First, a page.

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> raingloom<firstname.lastname@example.org> writes:
>> On Wed, 29 Dec 2021 11:04:39 +0000
>> Paul Jewell<email@example.com> wrote:
>>> On 29/12/2021 00:50, raingloom wrote:
>>>> On Tue, 28 Dec 2021 18:39:52 +0000
>>>> Paul Jewell<firstname.lastname@example.org> wrote:
>>>>> On 27/12/2021 23:20, Leo Famulari wrote:
>>>>>> On Mon, Dec 27, 2021 at 10:07:17PM +0000, Paul Jewell wrote:
>>>>>>> Solved this - nmtui needs to be run as root; my script which
>>>>>>> invoked the program didn't consider that. Changing it to run as
>>>>>>> sudo gives me an opportunity to enter my password, and then
>>>>>>> successfully setup the wifi interface details.
>>>>>> Another option is to add nmtui to the list of programs that are
>>>>>> setuid. That way, any user on your system could configure wifi,
>>>>>> which may be more ergonomic.
>>>>> This option did work as expected. The only additional point for
>>>>> anyone else coming across this post with the same issue: remember
>>>>> to add the
>>>>> #:use-module (gnu system setuid)
>>>>> so the setuid record is known.
>>>>> Thanks Leo!
>>>> Uhm, I'm pretty sure NetworkManager lets any user modify networking
>>>> settings as long as they are in a certain group?
>>>> At least that's how it is on postmarketOS and I'm also fairly
>>>> certain I never needed root access to set up WiFi under Guix
>>>> either, but I don't have a system at hand to verify that on.
>>> I did also think this, but I couldn't identify which group would let
>>> this happen. I thought it would be the netdev group, but my user
>>> account is already a member of that group. The network group is
>>> unknown to the system (as in I had an error when trying to add the
>>> user to the supplementary group) so I added it, but it didn't have
>>> any effect (after rebooting). If there is another group I should be
>>> in, I am not sure how to find out. At the moment, the setuid approach
>>> seems to work OK (although I would prefer a group solution!).
>>> I am interested in anyone else's experience!
>> It might be that everyone else is including some default configuration
>> for NetworkManager and we aren't. At the very least it should be
>> documented how to set it up to use groups.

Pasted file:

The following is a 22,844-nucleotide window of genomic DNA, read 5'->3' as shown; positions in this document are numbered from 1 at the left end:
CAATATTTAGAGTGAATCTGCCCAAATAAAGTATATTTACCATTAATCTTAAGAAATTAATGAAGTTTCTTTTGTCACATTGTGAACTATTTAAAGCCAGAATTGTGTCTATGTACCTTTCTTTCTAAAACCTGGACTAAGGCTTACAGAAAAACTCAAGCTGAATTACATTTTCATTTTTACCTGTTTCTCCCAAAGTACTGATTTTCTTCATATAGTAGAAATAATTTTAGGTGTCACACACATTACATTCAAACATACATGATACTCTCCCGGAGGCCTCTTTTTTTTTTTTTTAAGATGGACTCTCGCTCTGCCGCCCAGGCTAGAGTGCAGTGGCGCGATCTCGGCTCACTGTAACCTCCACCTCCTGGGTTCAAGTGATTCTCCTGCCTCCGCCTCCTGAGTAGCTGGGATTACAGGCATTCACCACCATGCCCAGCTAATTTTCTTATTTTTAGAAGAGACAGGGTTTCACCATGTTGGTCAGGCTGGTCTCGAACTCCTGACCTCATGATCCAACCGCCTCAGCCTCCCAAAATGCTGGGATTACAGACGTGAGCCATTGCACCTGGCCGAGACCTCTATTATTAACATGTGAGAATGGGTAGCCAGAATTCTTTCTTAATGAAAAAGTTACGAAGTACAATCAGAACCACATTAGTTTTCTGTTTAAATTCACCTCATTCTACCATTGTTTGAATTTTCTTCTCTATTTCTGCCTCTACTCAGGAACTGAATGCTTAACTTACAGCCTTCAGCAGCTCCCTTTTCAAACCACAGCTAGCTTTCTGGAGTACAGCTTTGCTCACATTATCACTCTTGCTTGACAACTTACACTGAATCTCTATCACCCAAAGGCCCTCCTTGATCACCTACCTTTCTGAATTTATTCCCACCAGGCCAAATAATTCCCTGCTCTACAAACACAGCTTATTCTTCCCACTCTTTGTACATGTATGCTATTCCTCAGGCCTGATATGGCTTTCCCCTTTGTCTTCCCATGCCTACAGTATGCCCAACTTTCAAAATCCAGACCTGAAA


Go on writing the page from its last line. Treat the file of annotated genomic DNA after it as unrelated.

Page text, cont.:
>> CC-ing bugs-guix
> NetworkManager uses dbus to communicate with its root-run service, and
> Polkit to check for permissions. By default, the NetworkManager actions
> are pretty permissive, you can do most of them without reauthenticating,
> except for a couple specific ones.
> More in detail, Polkit works by looking up the PID of processes that
> ask for specific actions, and then asking systemd-logind/elogind which
> session that process is attached to. Then, there are three different
> * the session is active (not locked, I think that means in logind
> parlance). In this case, Polkit looks at the `allow_active` rule.
> * the session is inactive (or locked). Then, Polkit looks at the
> * there is no session attached to the process (possible for eg. system
> services). Then, Polkit looks at the `allow_any` rule.
> Now, if you look at network-manager's
> /share/polkit-1/actions/org.freedesktop.NetworkManager.policy, you can
> see that some actions are possible for active sessions, while impossible
> for inactive sessions, or even processes not attached to the session.
> So, I think the issue is that you are trying to do some actions outside
> of a session, or in an inactive session, and Polkit refuses to let you
> do that. I don't think there is a way to circumvent that, since there
> is no `allow_any` rule for many actions, but I don't know what this
> entails (if it is an implicit `no`, `auth_admin`, etc...).
> Note that we have a catch-all rule defined at `polkit-wheel` in
> gnu/services/desktop.scm that says that administrative users are exactly
> the users in the group `wheel`. That means that when Polkit needs to
> authenticate an administrative user, it will ask for your own password
> if you're in the `wheel` group, but you still need to reauthenticate,
> you cannot bypass that check.
> I hope this clears up how Polkit works, and why the action is denied.
Good morning Josselin, and Happy New Year!
Many thanks for taking the time to explain this in detail for us. If I
have properly understood your explanation, it suggests I am running
network-manager from outside of the dbus session. If I look at the
processes running on my system at this moment, the dbus-launch process
has an id of 881, while the network-manager session has an id of 463,
suggesting that it was started before dbus. My system configuration is
relatively standard (if there is such a thing) - I don't do anything to
change how dbus or network manager are launched, but rely on the
defaults provided by the the desktop-service. Is there any way to ensure
network-manager is launched inside the dbus session? I am using slim
rather than gdm, and as a desktop manager I am using dwm (with some
Regarding the wheel group - my user is in this group, but I don't get
any request for a password - nmtui simply informs me that I don't have
the necessary authorisation.